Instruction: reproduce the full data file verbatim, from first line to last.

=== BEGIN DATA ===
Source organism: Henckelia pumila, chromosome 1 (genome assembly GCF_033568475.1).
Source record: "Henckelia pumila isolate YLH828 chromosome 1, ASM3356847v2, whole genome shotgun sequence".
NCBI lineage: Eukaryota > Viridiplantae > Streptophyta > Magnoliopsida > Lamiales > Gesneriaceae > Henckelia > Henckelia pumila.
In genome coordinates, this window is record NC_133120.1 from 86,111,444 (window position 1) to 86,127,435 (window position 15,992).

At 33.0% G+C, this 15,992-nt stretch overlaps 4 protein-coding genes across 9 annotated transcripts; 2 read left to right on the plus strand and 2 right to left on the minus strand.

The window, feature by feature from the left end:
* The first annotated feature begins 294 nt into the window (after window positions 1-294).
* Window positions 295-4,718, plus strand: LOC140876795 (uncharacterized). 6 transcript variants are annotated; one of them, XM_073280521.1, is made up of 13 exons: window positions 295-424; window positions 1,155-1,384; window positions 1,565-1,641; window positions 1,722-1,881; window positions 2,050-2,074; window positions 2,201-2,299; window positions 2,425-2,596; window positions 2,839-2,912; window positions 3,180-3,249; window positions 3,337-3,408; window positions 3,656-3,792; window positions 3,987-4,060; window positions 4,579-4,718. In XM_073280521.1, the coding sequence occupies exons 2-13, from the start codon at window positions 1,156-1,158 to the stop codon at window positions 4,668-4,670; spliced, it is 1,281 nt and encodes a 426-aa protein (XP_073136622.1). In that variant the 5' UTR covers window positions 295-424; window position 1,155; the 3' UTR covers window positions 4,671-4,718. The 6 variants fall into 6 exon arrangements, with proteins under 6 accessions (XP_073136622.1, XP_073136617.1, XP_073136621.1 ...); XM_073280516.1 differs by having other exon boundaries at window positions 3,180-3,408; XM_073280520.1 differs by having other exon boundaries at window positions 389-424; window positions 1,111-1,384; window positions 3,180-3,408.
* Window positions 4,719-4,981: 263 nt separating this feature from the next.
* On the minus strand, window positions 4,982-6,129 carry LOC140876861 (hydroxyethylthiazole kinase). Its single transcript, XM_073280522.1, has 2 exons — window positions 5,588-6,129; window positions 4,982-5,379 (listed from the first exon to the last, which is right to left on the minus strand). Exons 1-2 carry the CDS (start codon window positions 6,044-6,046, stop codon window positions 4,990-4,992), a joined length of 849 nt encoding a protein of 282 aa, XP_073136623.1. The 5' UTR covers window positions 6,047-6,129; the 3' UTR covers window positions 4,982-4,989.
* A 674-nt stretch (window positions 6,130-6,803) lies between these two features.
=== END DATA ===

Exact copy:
Source organism: Henckelia pumila, chromosome 1 (genome assembly GCF_033568475.1).
Source record: "Henckelia pumila isolate YLH828 chromosome 1, ASM3356847v2, whole genome shotgun sequence".
NCBI lineage: Eukaryota > Viridiplantae > Streptophyta > Magnoliopsida > Lamiales > Gesneriaceae > Henckelia > Henckelia pumila.
In genome coordinates, this window is record NC_133120.1 from 86,111,444 (window position 1) to 86,127,435 (window position 15,992).

At 33.0% G+C, this 15,992-nt stretch overlaps 4 protein-coding genes across 9 annotated transcripts; 2 read left to right on the plus strand and 2 right to left on the minus strand.

The window, feature by feature from the left end:
* The first annotated feature begins 294 nt into the window (after window positions 1-294).
* Window positions 295-4,718, plus strand: LOC140876795 (uncharacterized). 6 transcript variants are annotated; one of them, XM_073280521.1, is made up of 13 exons: window positions 295-424; window positions 1,155-1,384; window positions 1,565-1,641; window positions 1,722-1,881; window positions 2,050-2,074; window positions 2,201-2,299; window positions 2,425-2,596; window positions 2,839-2,912; window positions 3,180-3,249; window positions 3,337-3,408; window positions 3,656-3,792; window positions 3,987-4,060; window positions 4,579-4,718. In XM_073280521.1, the coding sequence occupies exons 2-13, from the start codon at window positions 1,156-1,158 to the stop codon at window positions 4,668-4,670; spliced, it is 1,281 nt and encodes a 426-aa protein (XP_073136622.1). In that variant the 5' UTR covers window positions 295-424; window position 1,155; the 3' UTR covers window positions 4,671-4,718. The 6 variants fall into 6 exon arrangements, with proteins under 6 accessions (XP_073136622.1, XP_073136617.1, XP_073136621.1 ...); XM_073280516.1 differs by having other exon boundaries at window positions 3,180-3,408; XM_073280520.1 differs by having other exon boundaries at window positions 389-424; window positions 1,111-1,384; window positions 3,180-3,408.
* Window positions 4,719-4,981: 263 nt separating this feature from the next.
* On the minus strand, window positions 4,982-6,129 carry LOC140876861 (hydroxyethylthiazole kinase). Its single transcript, XM_073280522.1, has 2 exons — window positions 5,588-6,129; window positions 4,982-5,379 (listed from the first exon to the last, which is right to left on the minus strand). Exons 1-2 carry the CDS (start codon window positions 6,044-6,046, stop codon window positions 4,990-4,992), a joined length of 849 nt encoding a protein of 282 aa, XP_073136623.1. The 5' UTR covers window positions 6,047-6,129; the 3' UTR covers window positions 4,982-4,989.
* A 674-nt stretch (window positions 6,130-6,803) lies between these two features.